TRS Bill Held – Now Limits COLAs to Once Annually for All Educators & Prohibits Use of Unused Sick Leave Toward Retirement for New Hires
The House Retirement Committee revised
, which initially sought multiple changes to the current structure of the Teacher Retirement System (TRS). (The most current version of HB 109 is not yet available. PAGE will post a link to it when it is.) Changes to TRS under the bill as amended by the committee today would be limited to two components: excluding unused sick leave for newly hired teachers only and limiting cost of living adjustments (COLAs) to once a year for all current and future TRS members. The committee is expected to vote on the revised version of HB 109 next week. This allows educators and other stakeholders time to review the latest version and share feedback with lawmakers.
Rep. Tommy Benton (R-Jefferson), the committee chair and author of the bill, explained that his intent in proposing changes to TRS is to bolster its long-term sustainability. He also noted that the changes are based on findings from
a study by the Georgia Department of Audits
. Early versions of the bill included changes to the average final salary calculation, a cap on annual payments to retirees, and eligibility requirements. At Benton’s suggestion, the committee removed these portions of HB 109 today.
In its current form, HB 109 excludes sick days from creditable service for educators and other TRS members hired on or after July 1, 2020. Benton noted that including unused sick leave is a leading driver in TRS costs.
In addition, COLAs will be applied annually instead of the current twice a year if HB 109 is approved by the General Assembly. The COLA rate would be determined by the TRS board of trustees. According to the study from the audit department, TRS COLAs have usually outpaced the consumer price index. The changes to the TRS COLA would affect all current and future TRS members and would take effect in 2021.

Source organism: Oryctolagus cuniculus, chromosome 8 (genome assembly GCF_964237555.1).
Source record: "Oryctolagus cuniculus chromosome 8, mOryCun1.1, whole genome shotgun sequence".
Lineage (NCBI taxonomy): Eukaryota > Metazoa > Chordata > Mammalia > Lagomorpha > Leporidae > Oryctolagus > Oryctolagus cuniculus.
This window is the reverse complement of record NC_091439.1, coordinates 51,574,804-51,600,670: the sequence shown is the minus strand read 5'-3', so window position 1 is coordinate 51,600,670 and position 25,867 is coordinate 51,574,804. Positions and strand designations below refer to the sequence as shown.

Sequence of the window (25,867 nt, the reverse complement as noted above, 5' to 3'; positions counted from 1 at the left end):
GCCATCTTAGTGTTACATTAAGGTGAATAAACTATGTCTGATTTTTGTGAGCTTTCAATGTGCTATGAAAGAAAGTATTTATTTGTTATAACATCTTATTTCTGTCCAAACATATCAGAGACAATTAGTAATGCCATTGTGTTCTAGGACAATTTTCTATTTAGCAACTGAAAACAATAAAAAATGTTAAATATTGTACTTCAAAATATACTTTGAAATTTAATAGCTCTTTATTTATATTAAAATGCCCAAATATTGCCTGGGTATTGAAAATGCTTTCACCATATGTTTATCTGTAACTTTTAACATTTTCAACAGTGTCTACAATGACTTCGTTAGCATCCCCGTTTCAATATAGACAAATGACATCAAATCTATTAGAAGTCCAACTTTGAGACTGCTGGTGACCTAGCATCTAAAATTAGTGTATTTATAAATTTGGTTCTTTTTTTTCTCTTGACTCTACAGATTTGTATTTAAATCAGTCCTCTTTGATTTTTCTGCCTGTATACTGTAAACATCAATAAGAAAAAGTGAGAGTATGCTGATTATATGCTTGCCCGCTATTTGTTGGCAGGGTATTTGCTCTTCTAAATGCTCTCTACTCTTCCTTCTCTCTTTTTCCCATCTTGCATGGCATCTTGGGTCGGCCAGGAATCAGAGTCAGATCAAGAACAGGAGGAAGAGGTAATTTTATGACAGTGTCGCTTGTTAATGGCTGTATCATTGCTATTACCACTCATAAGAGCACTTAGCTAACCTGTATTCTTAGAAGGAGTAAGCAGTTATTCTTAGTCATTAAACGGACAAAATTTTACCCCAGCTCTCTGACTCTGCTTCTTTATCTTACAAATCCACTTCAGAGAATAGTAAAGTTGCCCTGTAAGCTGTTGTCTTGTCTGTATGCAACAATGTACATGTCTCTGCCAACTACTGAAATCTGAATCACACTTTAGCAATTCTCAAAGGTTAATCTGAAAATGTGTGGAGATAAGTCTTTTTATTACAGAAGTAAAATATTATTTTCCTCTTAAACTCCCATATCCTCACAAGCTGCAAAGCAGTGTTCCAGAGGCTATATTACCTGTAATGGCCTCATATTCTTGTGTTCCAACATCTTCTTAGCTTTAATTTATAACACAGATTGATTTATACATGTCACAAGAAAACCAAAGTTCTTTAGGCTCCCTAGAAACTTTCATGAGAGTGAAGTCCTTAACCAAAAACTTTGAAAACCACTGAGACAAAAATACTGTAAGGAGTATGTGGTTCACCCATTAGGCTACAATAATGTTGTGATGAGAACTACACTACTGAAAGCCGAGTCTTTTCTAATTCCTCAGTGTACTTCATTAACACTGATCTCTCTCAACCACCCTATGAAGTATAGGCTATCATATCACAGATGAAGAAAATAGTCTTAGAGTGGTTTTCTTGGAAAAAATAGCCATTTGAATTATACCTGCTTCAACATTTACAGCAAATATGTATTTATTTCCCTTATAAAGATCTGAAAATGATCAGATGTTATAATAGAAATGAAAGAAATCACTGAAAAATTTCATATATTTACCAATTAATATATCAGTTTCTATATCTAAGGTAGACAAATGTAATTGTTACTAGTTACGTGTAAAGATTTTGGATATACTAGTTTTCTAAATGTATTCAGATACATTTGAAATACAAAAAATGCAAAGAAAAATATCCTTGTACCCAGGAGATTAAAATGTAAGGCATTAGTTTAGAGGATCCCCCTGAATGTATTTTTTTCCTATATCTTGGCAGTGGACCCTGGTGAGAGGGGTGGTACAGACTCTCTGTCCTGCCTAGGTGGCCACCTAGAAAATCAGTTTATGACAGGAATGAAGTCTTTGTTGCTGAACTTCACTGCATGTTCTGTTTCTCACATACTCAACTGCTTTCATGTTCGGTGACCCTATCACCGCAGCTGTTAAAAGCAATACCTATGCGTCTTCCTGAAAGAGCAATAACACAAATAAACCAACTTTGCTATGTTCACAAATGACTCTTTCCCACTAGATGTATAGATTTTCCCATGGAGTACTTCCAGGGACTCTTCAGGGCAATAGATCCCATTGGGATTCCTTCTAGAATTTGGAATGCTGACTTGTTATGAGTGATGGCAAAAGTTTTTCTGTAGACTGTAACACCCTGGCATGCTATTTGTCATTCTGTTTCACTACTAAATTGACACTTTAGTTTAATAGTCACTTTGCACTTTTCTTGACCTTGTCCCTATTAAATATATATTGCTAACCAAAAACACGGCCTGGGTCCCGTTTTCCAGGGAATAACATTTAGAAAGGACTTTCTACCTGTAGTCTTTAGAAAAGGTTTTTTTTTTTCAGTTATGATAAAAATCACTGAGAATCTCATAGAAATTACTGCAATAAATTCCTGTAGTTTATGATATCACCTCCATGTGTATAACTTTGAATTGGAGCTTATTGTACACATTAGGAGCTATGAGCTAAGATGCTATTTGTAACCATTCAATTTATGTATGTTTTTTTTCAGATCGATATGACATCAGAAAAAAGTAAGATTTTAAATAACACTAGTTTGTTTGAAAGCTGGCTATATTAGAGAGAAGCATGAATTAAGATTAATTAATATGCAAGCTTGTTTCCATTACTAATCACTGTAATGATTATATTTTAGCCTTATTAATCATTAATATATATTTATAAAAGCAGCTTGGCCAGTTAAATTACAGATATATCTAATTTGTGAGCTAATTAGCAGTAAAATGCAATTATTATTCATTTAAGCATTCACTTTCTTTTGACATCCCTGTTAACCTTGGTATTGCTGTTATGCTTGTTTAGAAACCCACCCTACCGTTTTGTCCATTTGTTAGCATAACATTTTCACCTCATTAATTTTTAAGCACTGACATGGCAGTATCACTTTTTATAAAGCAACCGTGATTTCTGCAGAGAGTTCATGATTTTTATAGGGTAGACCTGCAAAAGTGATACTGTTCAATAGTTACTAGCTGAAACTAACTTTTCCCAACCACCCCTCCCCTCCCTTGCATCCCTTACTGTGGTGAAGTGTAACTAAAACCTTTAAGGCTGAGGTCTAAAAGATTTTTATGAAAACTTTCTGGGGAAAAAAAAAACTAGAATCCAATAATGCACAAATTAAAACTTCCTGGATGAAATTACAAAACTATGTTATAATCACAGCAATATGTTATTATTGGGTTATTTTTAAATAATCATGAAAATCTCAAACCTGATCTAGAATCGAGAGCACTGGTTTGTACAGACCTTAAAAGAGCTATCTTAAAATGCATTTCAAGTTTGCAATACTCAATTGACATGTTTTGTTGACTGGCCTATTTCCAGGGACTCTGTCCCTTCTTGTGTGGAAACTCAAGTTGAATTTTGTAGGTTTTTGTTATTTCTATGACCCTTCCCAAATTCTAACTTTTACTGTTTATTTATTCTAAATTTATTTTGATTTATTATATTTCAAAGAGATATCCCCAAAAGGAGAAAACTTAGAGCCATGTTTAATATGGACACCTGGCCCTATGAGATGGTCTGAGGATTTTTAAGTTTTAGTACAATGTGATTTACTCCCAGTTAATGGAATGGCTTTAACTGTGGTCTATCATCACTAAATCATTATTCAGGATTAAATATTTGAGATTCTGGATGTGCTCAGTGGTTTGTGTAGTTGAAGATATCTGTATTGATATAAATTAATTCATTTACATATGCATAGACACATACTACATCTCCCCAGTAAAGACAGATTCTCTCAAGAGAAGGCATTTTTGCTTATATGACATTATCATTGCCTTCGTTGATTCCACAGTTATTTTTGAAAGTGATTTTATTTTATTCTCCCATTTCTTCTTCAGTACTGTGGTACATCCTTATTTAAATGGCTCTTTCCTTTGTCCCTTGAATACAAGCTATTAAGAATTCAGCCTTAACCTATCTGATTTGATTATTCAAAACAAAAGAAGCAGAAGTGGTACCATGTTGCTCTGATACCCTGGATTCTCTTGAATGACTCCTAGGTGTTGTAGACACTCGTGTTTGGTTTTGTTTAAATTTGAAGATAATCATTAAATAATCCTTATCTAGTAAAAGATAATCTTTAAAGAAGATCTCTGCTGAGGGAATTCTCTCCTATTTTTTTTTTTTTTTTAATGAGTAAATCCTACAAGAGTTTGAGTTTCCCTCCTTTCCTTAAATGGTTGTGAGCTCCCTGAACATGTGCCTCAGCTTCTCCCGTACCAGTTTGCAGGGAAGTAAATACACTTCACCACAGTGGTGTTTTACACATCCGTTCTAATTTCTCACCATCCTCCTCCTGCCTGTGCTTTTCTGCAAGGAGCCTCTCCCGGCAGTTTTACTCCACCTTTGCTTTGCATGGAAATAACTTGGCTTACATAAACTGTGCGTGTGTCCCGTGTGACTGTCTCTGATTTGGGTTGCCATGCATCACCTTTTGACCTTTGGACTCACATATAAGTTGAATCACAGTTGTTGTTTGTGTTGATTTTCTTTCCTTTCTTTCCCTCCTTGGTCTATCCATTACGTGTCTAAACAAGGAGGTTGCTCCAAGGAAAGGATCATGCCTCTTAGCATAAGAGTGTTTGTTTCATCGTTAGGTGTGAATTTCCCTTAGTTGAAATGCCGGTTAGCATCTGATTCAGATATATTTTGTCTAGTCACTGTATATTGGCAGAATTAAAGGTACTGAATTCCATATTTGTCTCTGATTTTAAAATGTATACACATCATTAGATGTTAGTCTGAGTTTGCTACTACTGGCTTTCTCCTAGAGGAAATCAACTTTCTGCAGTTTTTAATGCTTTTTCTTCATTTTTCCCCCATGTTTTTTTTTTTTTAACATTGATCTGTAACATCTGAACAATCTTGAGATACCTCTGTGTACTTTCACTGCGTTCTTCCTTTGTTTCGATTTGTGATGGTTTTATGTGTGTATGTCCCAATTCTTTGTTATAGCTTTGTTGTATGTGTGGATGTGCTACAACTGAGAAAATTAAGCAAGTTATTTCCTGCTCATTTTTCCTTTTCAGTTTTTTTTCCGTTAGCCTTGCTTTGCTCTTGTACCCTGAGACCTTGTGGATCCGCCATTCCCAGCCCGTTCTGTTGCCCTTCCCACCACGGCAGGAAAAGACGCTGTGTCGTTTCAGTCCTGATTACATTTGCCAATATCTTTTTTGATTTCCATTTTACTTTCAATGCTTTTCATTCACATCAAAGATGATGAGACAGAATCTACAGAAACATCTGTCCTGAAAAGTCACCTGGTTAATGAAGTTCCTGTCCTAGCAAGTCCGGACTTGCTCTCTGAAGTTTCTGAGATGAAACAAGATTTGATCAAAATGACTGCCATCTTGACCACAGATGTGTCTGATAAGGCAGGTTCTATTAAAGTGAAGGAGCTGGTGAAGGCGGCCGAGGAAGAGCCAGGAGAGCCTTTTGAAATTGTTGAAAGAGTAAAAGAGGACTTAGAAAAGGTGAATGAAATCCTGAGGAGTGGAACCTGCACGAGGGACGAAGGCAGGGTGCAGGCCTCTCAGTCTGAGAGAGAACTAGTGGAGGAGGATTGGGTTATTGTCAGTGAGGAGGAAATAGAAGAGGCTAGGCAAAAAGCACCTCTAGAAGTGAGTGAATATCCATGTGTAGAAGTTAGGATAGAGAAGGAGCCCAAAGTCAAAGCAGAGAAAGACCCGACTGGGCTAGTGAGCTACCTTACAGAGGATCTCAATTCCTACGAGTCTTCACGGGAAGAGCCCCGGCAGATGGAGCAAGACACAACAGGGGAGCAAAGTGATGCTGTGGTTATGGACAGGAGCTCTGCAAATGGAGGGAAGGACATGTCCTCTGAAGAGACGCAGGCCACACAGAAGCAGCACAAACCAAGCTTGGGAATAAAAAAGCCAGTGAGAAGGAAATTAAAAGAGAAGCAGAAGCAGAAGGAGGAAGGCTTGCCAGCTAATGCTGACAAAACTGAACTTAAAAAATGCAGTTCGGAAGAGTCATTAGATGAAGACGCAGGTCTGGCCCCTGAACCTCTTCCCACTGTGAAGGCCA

Rep. David Wilkerson (D-Powder Springs) questioned if the changes are needed, noting that the state’s investment in TRS in fiscal year 2021 is slated to be reduced by $191 million due to a reduction in the employer contribution rate. TRS has an unfunded liability, which TRS leadership is addressing and expects to eliminate ahead of the 30-year amortization schedule. Additional information about TRS is available in PAGE’s
After Benton presented the bill, the committee heard public comment. On behalf of PAGE members, Margaret Ciccarelli thanked Benton for his recent meeting with the PAGE Legislative Team and willingness to reconsider portions of HB 109 and to delay a vote. She strongly encouraged the development of data demonstrating the impact of the proposed TRS changes on Georgia teacher recruitment and retention efforts, TRS monthly and yearly benefits, and intended cost savings to the TRS plan. Representatives from the Georgia Retired Educators Association (GREA) and the Georgia Federation of Teachers (GFT) shared concerns about the bill. No other education organization representatives provided public comment.
The retirement committee will vote on the bill next Tuesday according to Benton.